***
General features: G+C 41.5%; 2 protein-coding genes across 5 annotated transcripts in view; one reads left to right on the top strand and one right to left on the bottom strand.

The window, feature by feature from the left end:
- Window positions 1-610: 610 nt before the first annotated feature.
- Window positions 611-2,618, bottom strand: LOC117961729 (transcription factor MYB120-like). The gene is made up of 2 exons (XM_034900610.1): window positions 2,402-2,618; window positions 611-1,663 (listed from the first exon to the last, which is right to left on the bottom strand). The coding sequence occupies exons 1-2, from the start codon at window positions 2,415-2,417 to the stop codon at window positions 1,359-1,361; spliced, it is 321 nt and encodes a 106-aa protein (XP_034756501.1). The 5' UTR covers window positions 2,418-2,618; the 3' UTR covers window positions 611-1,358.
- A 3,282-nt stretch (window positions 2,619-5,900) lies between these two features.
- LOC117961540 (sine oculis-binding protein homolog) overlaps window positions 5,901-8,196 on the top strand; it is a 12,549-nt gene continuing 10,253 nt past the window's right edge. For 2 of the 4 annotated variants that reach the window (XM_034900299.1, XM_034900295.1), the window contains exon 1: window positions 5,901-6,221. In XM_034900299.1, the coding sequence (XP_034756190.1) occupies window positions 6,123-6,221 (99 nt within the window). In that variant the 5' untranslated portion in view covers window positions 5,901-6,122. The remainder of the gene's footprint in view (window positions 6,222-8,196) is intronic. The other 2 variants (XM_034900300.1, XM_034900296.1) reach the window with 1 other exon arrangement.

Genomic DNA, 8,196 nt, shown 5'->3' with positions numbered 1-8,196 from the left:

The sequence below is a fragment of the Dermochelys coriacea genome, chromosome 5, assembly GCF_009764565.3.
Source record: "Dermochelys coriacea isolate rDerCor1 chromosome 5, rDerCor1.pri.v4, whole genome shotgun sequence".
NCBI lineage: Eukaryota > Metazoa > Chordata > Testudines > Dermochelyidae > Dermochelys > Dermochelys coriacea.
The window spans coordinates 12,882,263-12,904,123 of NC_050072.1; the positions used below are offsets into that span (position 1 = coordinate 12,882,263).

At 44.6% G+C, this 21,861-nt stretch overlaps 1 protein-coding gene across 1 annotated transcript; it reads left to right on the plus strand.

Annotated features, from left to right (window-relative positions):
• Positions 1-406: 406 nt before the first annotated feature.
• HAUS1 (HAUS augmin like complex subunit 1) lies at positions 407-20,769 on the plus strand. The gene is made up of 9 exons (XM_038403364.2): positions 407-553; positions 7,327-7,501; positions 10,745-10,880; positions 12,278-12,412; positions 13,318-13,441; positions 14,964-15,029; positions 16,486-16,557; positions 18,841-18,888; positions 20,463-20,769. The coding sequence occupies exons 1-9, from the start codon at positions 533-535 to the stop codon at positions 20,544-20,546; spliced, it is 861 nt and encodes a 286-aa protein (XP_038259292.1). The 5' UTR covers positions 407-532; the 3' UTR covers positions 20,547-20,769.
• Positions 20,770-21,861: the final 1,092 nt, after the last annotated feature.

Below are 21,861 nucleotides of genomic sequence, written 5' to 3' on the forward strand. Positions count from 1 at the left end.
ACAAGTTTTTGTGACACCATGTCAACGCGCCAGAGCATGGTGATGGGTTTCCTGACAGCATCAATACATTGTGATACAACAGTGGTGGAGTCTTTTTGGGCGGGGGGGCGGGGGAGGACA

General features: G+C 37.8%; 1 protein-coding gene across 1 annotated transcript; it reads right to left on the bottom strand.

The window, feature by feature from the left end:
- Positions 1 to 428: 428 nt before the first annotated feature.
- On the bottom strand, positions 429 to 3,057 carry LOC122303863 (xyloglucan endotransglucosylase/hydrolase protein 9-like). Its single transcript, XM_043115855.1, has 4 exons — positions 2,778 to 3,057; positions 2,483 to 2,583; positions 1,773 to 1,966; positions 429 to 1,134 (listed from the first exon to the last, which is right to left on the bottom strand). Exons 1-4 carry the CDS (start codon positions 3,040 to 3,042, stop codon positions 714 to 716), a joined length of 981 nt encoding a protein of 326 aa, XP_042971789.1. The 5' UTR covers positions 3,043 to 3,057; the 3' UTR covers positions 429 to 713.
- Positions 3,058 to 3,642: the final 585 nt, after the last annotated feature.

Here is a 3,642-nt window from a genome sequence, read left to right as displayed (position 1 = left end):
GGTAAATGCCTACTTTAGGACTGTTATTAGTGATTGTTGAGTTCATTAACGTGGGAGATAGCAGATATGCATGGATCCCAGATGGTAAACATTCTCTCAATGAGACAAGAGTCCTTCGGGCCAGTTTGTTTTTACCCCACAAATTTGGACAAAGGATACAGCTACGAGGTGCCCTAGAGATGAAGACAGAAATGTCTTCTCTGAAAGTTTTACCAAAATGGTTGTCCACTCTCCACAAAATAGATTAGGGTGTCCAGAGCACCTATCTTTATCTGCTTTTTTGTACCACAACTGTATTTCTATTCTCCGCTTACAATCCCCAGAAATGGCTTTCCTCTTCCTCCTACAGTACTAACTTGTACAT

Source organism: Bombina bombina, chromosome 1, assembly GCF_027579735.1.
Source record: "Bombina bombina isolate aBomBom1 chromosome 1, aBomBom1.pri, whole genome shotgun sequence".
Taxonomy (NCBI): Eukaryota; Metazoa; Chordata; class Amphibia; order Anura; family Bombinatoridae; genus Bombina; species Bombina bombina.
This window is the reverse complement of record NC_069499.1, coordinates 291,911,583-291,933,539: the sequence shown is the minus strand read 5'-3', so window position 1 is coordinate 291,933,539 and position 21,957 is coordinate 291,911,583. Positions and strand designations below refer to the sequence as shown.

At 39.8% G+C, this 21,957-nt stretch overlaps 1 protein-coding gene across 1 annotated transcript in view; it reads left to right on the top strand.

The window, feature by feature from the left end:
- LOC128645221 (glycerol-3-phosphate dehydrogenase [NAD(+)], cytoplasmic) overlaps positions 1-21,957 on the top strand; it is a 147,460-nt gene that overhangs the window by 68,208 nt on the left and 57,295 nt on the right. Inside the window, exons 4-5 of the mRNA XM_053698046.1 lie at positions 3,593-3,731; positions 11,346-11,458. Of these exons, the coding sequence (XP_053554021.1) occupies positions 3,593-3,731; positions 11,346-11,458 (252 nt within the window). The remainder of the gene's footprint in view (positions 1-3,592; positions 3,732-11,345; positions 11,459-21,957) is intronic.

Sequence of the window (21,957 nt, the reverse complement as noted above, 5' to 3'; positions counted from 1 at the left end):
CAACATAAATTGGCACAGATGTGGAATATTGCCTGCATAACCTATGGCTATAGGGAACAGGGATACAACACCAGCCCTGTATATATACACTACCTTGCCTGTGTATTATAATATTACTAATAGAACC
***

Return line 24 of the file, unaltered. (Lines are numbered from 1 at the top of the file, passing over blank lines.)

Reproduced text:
Here is a 3,642-nt window from a genome sequence, read left to right as displayed (position 1 = left end):